Cyclone C11 Bike alarm

Views 9 Likes Comments Comment
Like if this guide is helpful
Hi Guys, I purchased a Cyclone C11 bike alarm from N cook security and thought you might like my experience. One of my previous "lives" was a car alarm fitter, fitting Cobra, Lazerline, Scorpion alarm systems costing lots of money. Coming from the premium car alarm arena you are brainwashed into believing that all cheaper alarms are either going to be trouble, lack features or ineffective and so purchasing a bike alarm costing under £25  was a huge leap of faith. The Cyclone C11 alarm is made in China and this only seems to have affected the cost of the alarm as neither the quality or features seemed to have suffered from its origins. I was particularly impressed with the small size of the main unit and the quality of the remote controls which are of a heavy chrome construction and would probably still work if you ran them over with a truck! Fitting was a breeze and N Cook Security who I would highly recommend, were very helpful and provided a dedicated wiring diagram specific to my bike.
The fitting of the alarm was straight forward but always start by disconnecting the negative side of your battery. The complicated part was figuring out where to fit the main control unit and then unbolting lots of parts to hide it. One of the things that most DIY alarm fitters do is find the easiest place to fit the control box, it also makes it easy for the thief to find it too. You want to find a hard to reach place that is dry and also not next to something that runs hot like an exhaust pipe. The main box has a sticky pad to secure it but I also fitted a tie wrap to make sure the control unit stayed put. The same consideration should be given to the sounder and wiring. The sound needs to get out so pay attention to where this goes. Once these are fitted it is a simple matter of following the wiring diagram making sure that you solder and heatshrink the connections. Crimps or skotch blocks are not recommended as these are the biggest cause of alarm failure or false triggering.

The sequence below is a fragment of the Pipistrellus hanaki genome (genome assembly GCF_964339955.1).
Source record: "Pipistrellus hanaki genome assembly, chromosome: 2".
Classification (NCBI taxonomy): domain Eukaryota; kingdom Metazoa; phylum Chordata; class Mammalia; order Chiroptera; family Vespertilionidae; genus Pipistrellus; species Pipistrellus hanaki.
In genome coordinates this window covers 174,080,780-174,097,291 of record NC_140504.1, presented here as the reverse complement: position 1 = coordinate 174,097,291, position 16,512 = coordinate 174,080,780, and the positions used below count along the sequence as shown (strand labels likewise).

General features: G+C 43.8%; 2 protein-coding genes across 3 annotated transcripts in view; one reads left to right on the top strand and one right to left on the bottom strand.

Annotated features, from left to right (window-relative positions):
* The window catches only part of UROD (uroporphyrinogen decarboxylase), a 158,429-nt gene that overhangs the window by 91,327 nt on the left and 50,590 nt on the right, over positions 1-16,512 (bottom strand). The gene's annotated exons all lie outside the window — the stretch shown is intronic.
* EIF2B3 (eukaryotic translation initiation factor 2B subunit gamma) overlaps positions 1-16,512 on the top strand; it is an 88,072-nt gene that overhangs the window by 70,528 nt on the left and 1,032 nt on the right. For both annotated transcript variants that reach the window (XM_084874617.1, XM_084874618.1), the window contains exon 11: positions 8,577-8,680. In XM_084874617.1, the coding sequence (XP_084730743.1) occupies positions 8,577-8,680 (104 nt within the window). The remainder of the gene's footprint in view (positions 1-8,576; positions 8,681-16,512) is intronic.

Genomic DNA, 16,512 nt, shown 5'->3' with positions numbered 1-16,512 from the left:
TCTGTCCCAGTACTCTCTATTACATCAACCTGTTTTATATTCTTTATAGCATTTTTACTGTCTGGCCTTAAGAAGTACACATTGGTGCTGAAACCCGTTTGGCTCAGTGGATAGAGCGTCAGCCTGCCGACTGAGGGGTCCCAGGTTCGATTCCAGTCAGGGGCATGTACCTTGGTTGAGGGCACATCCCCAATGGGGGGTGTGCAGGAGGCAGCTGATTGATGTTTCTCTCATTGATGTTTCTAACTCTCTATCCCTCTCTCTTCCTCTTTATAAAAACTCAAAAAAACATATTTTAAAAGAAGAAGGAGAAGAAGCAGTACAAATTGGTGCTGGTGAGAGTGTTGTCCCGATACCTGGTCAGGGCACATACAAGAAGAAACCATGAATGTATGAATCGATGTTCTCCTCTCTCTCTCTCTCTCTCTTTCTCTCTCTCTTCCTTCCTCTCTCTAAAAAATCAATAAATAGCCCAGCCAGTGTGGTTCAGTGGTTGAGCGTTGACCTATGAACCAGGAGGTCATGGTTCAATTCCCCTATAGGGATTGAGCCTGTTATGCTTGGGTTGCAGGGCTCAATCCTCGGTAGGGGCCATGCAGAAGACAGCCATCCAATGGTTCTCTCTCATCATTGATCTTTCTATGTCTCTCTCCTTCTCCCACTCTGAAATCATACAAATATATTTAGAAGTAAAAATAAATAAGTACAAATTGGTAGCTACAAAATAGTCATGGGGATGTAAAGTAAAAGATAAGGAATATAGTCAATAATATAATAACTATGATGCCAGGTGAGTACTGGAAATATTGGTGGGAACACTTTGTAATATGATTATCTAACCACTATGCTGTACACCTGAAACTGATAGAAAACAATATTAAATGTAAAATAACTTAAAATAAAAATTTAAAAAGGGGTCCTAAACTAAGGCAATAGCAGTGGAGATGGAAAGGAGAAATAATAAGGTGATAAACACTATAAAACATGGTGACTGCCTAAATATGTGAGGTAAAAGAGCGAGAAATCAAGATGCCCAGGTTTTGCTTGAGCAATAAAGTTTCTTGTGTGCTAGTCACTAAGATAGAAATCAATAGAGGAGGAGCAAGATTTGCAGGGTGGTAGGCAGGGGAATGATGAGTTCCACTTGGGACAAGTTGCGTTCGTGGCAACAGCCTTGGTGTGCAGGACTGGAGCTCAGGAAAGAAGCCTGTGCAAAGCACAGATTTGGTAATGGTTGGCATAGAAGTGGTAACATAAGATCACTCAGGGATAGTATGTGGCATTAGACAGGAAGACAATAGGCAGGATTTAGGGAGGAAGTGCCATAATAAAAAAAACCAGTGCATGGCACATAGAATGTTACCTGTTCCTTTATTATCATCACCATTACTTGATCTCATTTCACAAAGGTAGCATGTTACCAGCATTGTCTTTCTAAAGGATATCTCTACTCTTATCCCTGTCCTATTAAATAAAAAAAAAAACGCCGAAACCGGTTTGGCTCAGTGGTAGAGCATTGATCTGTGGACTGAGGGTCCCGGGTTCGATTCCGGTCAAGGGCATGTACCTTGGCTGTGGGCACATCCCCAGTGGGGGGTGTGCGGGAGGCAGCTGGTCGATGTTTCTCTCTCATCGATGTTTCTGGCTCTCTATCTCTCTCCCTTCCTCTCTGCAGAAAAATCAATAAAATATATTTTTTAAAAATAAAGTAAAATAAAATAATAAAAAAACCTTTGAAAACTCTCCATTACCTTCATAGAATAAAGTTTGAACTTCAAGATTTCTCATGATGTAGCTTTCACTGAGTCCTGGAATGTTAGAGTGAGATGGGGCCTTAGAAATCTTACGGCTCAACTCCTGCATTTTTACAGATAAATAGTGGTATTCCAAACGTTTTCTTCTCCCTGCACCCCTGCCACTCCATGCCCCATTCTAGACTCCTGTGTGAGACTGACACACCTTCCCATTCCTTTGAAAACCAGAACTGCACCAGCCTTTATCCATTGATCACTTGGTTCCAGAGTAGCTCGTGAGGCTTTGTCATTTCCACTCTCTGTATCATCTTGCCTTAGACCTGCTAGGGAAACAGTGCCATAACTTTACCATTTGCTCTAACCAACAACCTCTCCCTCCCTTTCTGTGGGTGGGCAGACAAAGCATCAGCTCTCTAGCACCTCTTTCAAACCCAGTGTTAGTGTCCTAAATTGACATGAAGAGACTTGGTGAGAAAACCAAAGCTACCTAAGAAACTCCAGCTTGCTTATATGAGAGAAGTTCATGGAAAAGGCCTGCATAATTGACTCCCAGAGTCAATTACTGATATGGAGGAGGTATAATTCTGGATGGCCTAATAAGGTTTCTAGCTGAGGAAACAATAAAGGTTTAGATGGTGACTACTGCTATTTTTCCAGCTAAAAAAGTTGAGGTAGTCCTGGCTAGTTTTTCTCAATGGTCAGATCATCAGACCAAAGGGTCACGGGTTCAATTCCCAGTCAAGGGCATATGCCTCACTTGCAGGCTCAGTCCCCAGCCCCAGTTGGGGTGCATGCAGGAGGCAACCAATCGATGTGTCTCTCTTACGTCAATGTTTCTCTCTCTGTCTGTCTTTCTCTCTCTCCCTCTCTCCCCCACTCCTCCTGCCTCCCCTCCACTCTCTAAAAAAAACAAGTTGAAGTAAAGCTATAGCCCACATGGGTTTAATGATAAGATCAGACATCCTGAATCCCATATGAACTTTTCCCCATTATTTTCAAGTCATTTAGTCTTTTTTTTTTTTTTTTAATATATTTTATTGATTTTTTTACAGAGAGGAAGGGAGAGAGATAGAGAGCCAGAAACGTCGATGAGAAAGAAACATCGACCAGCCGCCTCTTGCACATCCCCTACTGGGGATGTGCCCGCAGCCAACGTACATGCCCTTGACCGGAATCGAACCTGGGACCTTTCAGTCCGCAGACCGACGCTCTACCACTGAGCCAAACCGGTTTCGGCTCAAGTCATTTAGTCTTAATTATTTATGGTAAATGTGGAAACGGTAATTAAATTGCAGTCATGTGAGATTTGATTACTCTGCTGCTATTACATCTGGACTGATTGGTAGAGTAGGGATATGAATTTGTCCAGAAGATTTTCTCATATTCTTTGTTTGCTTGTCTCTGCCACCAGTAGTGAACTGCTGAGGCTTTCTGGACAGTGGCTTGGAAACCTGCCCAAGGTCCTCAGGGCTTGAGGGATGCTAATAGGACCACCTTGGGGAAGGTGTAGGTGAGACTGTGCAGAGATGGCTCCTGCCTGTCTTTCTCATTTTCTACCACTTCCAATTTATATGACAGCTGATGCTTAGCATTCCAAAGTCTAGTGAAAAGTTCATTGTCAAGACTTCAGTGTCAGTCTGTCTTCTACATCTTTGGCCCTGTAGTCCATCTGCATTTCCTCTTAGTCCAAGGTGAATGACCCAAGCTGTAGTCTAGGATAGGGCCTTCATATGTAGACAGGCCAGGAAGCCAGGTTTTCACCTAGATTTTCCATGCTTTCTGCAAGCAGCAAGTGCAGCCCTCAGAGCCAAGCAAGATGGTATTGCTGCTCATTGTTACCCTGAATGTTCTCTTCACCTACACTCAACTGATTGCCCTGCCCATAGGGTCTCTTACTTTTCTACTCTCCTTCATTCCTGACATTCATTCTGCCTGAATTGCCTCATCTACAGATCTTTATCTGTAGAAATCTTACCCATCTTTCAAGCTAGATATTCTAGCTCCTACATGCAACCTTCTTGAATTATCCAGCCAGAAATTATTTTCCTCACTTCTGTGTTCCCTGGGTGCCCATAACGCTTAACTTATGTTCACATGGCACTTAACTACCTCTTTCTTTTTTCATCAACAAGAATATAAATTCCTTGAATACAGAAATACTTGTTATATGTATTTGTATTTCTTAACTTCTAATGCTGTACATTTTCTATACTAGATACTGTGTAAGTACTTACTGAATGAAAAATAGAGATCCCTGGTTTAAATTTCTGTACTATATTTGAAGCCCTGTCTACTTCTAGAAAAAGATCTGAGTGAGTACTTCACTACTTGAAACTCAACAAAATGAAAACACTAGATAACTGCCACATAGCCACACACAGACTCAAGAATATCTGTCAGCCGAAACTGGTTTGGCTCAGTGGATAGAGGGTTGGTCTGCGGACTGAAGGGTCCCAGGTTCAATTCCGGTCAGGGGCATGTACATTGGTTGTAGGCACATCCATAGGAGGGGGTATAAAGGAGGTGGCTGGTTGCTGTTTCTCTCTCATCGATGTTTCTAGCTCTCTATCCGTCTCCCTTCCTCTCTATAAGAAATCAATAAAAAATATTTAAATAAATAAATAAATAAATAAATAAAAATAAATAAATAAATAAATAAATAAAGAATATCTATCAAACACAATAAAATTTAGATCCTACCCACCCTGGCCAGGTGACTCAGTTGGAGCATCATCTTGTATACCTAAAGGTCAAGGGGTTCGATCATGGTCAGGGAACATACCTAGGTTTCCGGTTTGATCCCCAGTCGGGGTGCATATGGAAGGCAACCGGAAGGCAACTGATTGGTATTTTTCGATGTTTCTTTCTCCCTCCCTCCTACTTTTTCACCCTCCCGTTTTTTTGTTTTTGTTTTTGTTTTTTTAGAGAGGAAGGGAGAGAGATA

Once this is completed, check your connections twice, then reconnect your bike battery and start your bike. Do the normal pre MOT testing of your lights and indicators to ensure that nothing is wrong. Next turn the bike off and make sure its in neutral. Press the padlock button on your remote and the bike should beep, flash the indicators and the blue led should flash. Tap the bike and you should get a voice warning followed by some beeps. Tap it again and the alarm should go off. Once you have tested this, try the remote starting. This should be done off road. Next start the bike with the key and try the kill feature.

Remember your alarm is only as good as the installation. In my experience 99.9% or faults are due to bad installation. This alarm does not have battery backup so ensure that the wires are hidden and cant be reached. Solder your connections then waterproof them. Most importantly you should recognize your capabilities and if you don't know what your doing be smart by finding a qualified fitter before you either blow your alarm up or your bike.

Have fun! And keep safe. Remember cheap doesn't always mean crap. This alarm is stunning value for money and I can't fault the quality.

Kind regards, Shaun  
Have something to share, create your own guide... Write a guide
Explore more guides